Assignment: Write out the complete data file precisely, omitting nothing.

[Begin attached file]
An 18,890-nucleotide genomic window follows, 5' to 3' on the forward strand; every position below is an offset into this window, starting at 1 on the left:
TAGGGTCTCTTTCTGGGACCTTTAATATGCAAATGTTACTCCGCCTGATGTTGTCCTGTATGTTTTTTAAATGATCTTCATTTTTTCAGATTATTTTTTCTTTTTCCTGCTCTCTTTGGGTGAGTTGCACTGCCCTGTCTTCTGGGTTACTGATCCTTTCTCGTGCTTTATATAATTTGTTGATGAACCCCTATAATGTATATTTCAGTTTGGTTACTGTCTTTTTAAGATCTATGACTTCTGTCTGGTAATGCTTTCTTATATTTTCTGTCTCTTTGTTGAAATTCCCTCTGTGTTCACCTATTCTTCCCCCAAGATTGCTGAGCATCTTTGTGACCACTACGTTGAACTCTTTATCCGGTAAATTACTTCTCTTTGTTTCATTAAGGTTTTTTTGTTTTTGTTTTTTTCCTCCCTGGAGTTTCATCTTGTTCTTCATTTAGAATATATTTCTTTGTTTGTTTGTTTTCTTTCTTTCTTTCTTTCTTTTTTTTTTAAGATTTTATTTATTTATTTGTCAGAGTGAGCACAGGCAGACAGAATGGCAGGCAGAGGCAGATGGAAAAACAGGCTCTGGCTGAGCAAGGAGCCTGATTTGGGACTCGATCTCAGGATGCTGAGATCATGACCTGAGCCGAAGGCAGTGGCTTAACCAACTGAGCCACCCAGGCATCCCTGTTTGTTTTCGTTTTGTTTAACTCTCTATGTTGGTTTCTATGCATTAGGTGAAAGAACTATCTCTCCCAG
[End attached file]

An 18,890-nucleotide genomic window follows, 5' to 3' on the forward strand; every position below is an offset into this window, starting at 1 on the left:
TAGGGTCTCTTTCTGGGACCTTTAATATGCAAATGTTACTCCGCCTGATGTTGTCCTGTATGTTTTTTAAATGATCTTCATTTTTTCAGATTATTTTTTCTTTTTCCTGCTCTCTTTGGGTGAGTTGCACTGCCCTGTCTTCTGGGTTACTGATCCTTTCTCGTGCTTTATATAATTTGTTGATGAACCCCTATAATGTATATTTCAGTTTGGTTACTGTCTTTTTAAGATCTATGACTTCTGTCTGGTAATGCTTTCTTATATTTTCTGTCTCTTTGTTGAAATTCCCTCTGTGTTCACCTATTCTTCCCCCAAGATTGCTGAGCATCTTTGTGACCACTACGTTGAACTCTTTATCCGGTAAATTACTTCTCTTTGTTTCATTAAGGTTTTTTTGTTTTTGTTTTTTTCCTCCCTGGAGTTTCATCTTGTTCTTCATTTAGAATATATTTCTTTGTTTGTTTGTTTTCTTTCTTTCTTTCTTTCTTTTTTTTTTAAGATTTTATTTATTTATTTGTCAGAGTGAGCACAGGCAGACAGAATGGCAGGCAGAGGCAGATGGAAAAACAGGCTCTGGCTGAGCAAGGAGCCTGATTTGGGACTCGATCTCAGGATGCTGAGATCATGACCTGAGCCGAAGGCAGTGGCTTAACCAACTGAGCCACCCAGGCATCCCTGTTTGTTTTCGTTTTGTTTAACTCTCTATGTTGGTTTCTATGCATTAGGTGAAAGAACTATCTCTCCCAG